Lockdown-related lifestyle changes do not disrupt glycaemic control in young T1D patients
Lockdowns due to the novel coronavirus disease (COVID-19) pandemic do not seem to adversely affect glycaemic control among children and teenagers with type 1 diabetes (T1D), a new study has found.
Researchers conducted an observational study of 43 young T1D patients (mean age, 7.45 years; 20 girls) who had had diabetes for a median of 1.05 years at enrolment. All participants were on continuous glucose monitoring (CGM). Data before, during, and after the lockdown were collected. Questionnaires were used to describe changes in lifestyle due to the lockdown.
Over 40,000 hours of CGM data were collected. Analysis showed that hypoglycaemia significantly improved during lockdown, as indicated by drops in the number of hypoglycaemic episodes, prolonged hypoglycaemic events, and median time below range (TBR) <3.9 and <3.0 mmol/L.
A rebound effect was observed after lockdowns were lifted. For example, median TBR <3.9 mmol/L dropped from 3.70 percent at baseline to 2.91 percent under lockdown, and jumped back to 4.95 percent after the lockdown (p=0.004). Similar patterns were observed for other measures of hypoglycaemia.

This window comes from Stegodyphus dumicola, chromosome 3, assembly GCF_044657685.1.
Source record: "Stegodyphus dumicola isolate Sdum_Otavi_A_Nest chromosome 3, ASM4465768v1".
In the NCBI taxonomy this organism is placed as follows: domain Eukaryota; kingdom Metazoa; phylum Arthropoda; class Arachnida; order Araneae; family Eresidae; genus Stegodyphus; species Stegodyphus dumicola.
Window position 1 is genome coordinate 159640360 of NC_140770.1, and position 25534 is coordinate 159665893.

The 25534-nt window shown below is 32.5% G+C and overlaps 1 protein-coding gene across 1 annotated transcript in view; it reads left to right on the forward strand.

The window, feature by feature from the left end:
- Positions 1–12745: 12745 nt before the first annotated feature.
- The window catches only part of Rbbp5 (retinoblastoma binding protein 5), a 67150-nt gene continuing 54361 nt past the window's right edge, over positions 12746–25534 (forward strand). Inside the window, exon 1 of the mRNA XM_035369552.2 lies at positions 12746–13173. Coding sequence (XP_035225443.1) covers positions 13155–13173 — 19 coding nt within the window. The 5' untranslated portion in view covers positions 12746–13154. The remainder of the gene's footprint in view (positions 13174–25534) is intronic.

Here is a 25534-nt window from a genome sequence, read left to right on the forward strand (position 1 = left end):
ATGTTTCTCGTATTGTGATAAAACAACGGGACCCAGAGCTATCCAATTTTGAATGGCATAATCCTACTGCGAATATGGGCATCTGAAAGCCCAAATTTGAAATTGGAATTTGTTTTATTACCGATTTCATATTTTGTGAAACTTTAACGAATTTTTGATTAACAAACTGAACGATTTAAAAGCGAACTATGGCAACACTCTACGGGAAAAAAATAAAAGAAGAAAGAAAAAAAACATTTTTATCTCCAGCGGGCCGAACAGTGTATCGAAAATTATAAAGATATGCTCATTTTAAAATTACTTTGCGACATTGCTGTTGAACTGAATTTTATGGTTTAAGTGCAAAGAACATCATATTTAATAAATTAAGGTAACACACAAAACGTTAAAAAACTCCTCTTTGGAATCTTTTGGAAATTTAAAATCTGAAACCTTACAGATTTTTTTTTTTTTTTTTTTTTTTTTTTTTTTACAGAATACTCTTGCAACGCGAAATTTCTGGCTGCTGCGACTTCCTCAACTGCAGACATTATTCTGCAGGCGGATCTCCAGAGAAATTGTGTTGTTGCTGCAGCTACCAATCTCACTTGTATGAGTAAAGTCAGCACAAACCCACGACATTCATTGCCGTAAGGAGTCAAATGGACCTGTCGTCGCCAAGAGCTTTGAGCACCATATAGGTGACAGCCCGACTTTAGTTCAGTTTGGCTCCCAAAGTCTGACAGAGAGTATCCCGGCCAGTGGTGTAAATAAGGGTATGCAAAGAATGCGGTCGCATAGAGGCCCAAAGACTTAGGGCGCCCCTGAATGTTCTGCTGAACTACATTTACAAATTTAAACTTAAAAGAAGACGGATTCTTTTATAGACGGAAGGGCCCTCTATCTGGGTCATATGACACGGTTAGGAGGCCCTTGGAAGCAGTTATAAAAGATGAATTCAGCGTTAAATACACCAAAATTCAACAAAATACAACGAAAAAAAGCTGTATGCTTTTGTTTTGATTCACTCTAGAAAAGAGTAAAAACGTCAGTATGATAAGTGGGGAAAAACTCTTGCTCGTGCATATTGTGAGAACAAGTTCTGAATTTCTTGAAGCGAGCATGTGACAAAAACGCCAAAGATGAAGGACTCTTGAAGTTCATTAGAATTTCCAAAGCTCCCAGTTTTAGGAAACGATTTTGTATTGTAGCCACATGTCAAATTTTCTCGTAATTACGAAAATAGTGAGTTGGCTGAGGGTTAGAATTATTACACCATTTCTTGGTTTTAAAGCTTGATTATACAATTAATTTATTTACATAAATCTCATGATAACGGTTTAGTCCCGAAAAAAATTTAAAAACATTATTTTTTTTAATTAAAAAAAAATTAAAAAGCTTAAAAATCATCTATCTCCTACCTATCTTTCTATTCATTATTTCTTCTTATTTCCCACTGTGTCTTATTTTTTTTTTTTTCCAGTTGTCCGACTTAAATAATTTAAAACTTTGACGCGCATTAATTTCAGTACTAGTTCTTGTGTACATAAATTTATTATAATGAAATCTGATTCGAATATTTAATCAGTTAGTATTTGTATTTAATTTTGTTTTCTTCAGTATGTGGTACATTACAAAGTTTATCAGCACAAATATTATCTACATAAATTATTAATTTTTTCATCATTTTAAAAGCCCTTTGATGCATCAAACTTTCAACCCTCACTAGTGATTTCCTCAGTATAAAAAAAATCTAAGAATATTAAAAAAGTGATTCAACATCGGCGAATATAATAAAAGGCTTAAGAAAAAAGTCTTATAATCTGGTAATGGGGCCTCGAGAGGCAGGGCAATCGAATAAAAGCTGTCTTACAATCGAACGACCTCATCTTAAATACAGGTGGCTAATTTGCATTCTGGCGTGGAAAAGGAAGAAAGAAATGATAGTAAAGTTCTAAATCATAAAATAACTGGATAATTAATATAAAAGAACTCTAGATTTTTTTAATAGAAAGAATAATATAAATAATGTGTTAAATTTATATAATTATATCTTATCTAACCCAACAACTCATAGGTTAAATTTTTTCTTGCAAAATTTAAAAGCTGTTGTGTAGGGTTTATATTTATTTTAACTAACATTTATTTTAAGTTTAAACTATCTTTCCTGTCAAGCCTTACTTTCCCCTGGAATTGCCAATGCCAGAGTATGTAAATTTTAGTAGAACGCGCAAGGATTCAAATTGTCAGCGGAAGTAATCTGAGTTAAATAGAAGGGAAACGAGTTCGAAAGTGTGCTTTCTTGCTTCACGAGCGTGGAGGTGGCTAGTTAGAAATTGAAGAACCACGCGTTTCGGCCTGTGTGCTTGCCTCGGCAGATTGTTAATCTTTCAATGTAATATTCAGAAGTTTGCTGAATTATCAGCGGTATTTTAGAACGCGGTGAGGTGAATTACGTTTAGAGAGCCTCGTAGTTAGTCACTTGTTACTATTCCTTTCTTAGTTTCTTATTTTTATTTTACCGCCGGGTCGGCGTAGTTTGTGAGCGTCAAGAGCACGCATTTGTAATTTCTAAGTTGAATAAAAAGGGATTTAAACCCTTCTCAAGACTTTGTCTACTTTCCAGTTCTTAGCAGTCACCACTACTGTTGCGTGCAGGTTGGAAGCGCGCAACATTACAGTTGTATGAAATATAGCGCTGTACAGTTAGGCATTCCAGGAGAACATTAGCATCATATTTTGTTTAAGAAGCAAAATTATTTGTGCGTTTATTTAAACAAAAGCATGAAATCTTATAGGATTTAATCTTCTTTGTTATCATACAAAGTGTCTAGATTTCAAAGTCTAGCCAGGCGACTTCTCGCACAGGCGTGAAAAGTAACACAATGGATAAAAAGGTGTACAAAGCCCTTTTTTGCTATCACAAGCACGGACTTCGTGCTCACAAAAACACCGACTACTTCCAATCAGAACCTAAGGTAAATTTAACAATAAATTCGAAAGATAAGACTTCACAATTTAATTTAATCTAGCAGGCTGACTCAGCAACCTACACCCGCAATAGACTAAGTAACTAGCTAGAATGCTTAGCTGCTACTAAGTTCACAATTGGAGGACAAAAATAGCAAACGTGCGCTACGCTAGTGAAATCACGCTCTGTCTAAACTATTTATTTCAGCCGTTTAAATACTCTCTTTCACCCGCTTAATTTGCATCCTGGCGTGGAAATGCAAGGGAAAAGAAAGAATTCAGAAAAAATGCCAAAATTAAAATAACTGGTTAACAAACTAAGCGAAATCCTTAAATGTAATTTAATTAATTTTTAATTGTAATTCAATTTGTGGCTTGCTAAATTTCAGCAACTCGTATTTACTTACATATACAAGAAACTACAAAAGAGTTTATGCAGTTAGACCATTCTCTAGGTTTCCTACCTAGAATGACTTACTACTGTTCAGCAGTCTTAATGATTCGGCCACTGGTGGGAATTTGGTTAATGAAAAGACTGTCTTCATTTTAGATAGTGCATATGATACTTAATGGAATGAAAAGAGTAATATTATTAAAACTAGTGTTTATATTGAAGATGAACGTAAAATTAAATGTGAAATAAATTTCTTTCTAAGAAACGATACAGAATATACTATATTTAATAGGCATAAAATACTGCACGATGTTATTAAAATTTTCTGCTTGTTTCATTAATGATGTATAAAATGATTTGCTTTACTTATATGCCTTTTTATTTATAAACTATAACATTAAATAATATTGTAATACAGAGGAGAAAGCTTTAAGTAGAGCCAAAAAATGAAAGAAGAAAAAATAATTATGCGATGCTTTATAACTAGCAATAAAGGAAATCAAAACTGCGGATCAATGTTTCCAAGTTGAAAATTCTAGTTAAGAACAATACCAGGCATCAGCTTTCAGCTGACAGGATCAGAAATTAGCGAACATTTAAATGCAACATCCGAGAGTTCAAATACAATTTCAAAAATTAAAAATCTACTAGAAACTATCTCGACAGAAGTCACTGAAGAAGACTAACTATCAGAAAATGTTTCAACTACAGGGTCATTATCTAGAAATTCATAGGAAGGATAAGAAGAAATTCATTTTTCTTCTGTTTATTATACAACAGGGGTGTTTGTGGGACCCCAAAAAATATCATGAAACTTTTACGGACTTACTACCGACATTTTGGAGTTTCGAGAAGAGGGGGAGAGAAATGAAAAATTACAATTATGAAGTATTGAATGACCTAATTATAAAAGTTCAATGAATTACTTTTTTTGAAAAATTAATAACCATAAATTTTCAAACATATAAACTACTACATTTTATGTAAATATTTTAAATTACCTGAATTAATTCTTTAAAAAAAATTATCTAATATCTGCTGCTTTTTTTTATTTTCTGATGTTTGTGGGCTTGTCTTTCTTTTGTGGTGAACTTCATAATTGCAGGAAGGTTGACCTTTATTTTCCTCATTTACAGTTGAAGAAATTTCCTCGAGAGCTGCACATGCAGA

In terms of lifestyle behaviours, the lockdown encouraged a significant increase in the number of snacks and sleep duration among participants, as well as giving them significantly more time for diabetes management. Almost half (44.1 percent) of the children reported reduced exercise time, and most switched primary exercise type to indoor activities, such as rope skipping.
In line with CGM data, most patients reported a drop in self-perceived hypoglycaemia during the lockdown.
Medical access also changed during lockdown, though only a small minority of the participants (n=3) said they experienced temporary insulin shortage. Outpatient consultations were disrupted in majority of the participants, forcing a switch to online medical services.